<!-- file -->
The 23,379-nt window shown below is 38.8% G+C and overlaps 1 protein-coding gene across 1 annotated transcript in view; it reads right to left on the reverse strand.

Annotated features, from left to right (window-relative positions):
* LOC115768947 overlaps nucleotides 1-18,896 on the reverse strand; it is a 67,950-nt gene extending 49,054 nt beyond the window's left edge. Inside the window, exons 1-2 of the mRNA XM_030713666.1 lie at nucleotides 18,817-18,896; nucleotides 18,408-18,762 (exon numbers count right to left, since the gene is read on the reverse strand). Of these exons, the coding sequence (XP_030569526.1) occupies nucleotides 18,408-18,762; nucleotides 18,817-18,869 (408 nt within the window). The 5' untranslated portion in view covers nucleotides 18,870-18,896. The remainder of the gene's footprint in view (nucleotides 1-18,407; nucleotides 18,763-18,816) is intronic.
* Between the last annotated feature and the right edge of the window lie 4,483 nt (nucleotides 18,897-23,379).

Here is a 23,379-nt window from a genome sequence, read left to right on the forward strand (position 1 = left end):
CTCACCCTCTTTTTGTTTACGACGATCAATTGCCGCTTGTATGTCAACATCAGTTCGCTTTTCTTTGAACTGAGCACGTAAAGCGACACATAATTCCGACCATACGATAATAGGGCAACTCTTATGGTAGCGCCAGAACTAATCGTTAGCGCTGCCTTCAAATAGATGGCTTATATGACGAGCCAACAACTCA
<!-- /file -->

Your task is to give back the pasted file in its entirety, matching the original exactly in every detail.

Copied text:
The 23,379-nt window shown below is 38.8% G+C and overlaps 1 protein-coding gene across 1 annotated transcript in view; it reads right to left on the reverse strand.

Annotated features, from left to right (window-relative positions):
* LOC115768947 overlaps nucleotides 1-18,896 on the reverse strand; it is a 67,950-nt gene extending 49,054 nt beyond the window's left edge. Inside the window, exons 1-2 of the mRNA XM_030713666.1 lie at nucleotides 18,817-18,896; nucleotides 18,408-18,762 (exon numbers count right to left, since the gene is read on the reverse strand). Of these exons, the coding sequence (XP_030569526.1) occupies nucleotides 18,408-18,762; nucleotides 18,817-18,869 (408 nt within the window). The 5' untranslated portion in view covers nucleotides 18,870-18,896. The remainder of the gene's footprint in view (nucleotides 1-18,407; nucleotides 18,763-18,816) is intronic.
* Between the last annotated feature and the right edge of the window lie 4,483 nt (nucleotides 18,897-23,379).

Here is a 23,379-nt window from a genome sequence, read left to right on the forward strand (position 1 = left end):
CTCACCCTCTTTTTGTTTACGACGATCAATTGCCGCTTGTATGTCAACATCAGTTCGCTTTTCTTTGAACTGAGCACGTAAAGCGACACATAATTCCGACCATACGATAATAGGGCAACTCTTATGGTAGCGCCAGAACTAATCGTTAGCGCTGCCTTCAAATAGATGGCTTATATGACGAGCCAACAACTCA